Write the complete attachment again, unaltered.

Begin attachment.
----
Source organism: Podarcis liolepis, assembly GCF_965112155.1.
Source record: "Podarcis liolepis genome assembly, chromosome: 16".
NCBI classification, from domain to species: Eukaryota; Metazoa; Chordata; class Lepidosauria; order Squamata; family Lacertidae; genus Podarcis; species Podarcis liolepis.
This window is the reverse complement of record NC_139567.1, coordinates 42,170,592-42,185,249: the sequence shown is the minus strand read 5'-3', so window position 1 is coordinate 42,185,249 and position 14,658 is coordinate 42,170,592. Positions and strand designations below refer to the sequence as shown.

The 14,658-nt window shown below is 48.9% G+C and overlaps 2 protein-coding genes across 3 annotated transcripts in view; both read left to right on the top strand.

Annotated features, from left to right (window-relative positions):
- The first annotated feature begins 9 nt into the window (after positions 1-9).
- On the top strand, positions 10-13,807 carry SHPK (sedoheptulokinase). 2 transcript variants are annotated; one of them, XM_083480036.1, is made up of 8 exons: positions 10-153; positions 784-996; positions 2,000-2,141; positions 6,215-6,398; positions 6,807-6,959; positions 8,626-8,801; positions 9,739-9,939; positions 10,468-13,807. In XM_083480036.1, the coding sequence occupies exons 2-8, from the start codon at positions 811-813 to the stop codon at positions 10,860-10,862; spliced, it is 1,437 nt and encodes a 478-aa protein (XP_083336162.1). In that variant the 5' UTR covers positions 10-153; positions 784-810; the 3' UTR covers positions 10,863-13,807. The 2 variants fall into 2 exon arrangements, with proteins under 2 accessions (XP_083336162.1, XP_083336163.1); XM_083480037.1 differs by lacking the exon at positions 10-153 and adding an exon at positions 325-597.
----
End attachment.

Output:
Source organism: Podarcis liolepis, assembly GCF_965112155.1.
Source record: "Podarcis liolepis genome assembly, chromosome: 16".
NCBI classification, from domain to species: Eukaryota; Metazoa; Chordata; class Lepidosauria; order Squamata; family Lacertidae; genus Podarcis; species Podarcis liolepis.
This window is the reverse complement of record NC_139567.1, coordinates 42,170,592-42,185,249: the sequence shown is the minus strand read 5'-3', so window position 1 is coordinate 42,185,249 and position 14,658 is coordinate 42,170,592. Positions and strand designations below refer to the sequence as shown.

The 14,658-nt window shown below is 48.9% G+C and overlaps 2 protein-coding genes across 3 annotated transcripts in view; both read left to right on the top strand.

Annotated features, from left to right (window-relative positions):
- The first annotated feature begins 9 nt into the window (after positions 1-9).
- On the top strand, positions 10-13,807 carry SHPK (sedoheptulokinase). 2 transcript variants are annotated; one of them, XM_083480036.1, is made up of 8 exons: positions 10-153; positions 784-996; positions 2,000-2,141; positions 6,215-6,398; positions 6,807-6,959; positions 8,626-8,801; positions 9,739-9,939; positions 10,468-13,807. In XM_083480036.1, the coding sequence occupies exons 2-8, from the start codon at positions 811-813 to the stop codon at positions 10,860-10,862; spliced, it is 1,437 nt and encodes a 478-aa protein (XP_083336162.1). In that variant the 5' UTR covers positions 10-153; positions 784-810; the 3' UTR covers positions 10,863-13,807. The 2 variants fall into 2 exon arrangements, with proteins under 2 accessions (XP_083336162.1, XP_083336163.1); XM_083480037.1 differs by lacking the exon at positions 10-153 and adding an exon at positions 325-597.